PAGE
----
Indonesia has a tropical climate appropriate to its proximity to the equator. With year round temperatures averaging at 31 degrees Celsius. High humidity can be expected during the Wet Season between the months of October - April. The Dry Season between the months of May - September have the lowest humidity.
The islands in the Indonesian archipelago are so picturesque and immaculate they appear to be a painted backdrop. It has rice paddies tripping down hillsides, volcanoes soaring up through the clouds, dense tropical jungle, long sandy beaches, warm blue water and friendly people who don't just have a culture but actually live it.
Unlike the rest of the country, Bali still preserved the Hindu culture and build their lives on daily rituals for the demigods. Although different from the Hinduism found in India, the Vedic culture and custom is predominant throughout Indonesia. Almost everybody knows the Mahabharata and Ramayana and Krishna is no stranger.
Around four thousand initiated devotees make Bali their home and stay within reach of the various asramas or temples around the island. They always distribute books and have harinams everyday. Prasadam distribution is very active. Ratha-yatras and 24 Hour Kirtans are anticipated with eagerness.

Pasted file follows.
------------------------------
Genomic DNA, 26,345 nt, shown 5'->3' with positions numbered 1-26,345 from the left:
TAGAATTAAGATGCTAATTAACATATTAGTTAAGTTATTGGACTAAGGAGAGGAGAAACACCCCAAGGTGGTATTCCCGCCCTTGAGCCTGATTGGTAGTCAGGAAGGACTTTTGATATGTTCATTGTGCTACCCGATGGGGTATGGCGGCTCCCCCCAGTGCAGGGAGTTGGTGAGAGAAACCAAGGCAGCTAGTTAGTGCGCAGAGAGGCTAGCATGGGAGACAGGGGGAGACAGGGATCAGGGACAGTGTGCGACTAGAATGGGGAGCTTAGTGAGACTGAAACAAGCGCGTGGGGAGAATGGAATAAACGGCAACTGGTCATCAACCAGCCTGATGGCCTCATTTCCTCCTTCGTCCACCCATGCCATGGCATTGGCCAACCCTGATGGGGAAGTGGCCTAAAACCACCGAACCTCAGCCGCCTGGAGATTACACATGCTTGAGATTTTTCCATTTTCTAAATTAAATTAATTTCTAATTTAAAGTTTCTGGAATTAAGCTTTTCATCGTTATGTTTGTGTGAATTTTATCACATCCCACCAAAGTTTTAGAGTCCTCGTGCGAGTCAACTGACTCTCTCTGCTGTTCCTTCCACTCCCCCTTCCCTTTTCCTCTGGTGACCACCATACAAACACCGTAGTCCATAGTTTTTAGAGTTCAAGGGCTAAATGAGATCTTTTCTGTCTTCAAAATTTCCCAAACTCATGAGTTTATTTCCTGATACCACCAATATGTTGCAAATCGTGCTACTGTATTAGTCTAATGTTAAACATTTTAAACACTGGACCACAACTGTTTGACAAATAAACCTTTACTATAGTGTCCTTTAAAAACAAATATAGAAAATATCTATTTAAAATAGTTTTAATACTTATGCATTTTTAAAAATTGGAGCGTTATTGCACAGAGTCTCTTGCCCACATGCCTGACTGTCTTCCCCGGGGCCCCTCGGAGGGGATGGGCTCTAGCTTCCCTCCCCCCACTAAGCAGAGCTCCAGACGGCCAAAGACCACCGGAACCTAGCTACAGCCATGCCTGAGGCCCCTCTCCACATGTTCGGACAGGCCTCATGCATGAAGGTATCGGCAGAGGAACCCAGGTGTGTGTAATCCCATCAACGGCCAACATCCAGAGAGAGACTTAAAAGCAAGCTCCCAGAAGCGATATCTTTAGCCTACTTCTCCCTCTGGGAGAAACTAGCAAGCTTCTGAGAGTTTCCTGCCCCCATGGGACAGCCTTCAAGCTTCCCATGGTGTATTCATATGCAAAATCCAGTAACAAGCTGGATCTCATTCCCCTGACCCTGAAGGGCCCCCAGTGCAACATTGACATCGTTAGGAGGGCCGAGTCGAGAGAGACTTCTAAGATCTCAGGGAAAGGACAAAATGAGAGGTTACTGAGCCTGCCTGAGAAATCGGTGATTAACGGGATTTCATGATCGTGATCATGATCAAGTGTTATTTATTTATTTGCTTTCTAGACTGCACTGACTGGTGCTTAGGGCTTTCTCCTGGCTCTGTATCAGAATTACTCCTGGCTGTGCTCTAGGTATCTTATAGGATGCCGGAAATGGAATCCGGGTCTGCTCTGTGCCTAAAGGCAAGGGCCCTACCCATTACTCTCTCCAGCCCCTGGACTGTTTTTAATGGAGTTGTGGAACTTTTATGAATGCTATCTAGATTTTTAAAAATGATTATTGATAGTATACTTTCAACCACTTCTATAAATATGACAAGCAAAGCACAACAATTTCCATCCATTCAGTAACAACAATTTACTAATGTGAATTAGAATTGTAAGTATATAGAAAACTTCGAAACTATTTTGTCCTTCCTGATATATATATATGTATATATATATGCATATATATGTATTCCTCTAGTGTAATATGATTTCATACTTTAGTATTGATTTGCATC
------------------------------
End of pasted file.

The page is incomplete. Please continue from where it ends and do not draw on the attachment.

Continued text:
The Republic of Indonesia is the largest archipelago in the world comprising 17,504 large and small tropical islands fringed with white sandy beaches, many still uninhabited and a number even still unnamed. Straddling the equator, situated between the continents of Asia and Australia and between the Pacific and the Indian Oceans, it is as wide as the United States from San Francisco to New York, equaling the distance between London and Moscow. Indonesia has a total population of more than 215 million people from more than 200 ethnic groups. The national language is Bahasa Indonesia. The Indonesia Rupiah is also called IDR and the country has three time zones.
Indonesia’s moderate climate throughout the year, its fertile soil brought about by lava, and its minerals found on land and in the sea caused by volcanic eruptions, have made this the ideal habitat for a large number of unique and endemic flora and fauna. Indonesia has among the most diverse variety of species of animal life on land and in the seas found anywhere in the world. Indonesia’s flora and fauna is divided by the “Wallace Line” that runs between Bali and Lombok, continuing north between Kalimantan and Sulawesi. West of the Line, vegetation and wildlife are Asian in nature, whereas east of the Line, these resemble those of Australia.
The majority of the population embraces Islam, while in Bali the Hindu religion is predominant. Whereas in some areas, the majority are either Catholics or Protestants. And, true to the Pancasila, the five principles of nationhood, – namely Belief in the One and Only God, a Just and Civilized Humanity, the Unity of Indonesia, Democracy through unanimous deliberations, and Social Justice for all – Indonesian societies are open and remain tolerant towards one another’s religion, customs and traditions, all the while faithfully adhering to their own. The Indonesian coat of arms moreover bears the motto: Bhinneka Tunggal Ika – Unity in Diversity.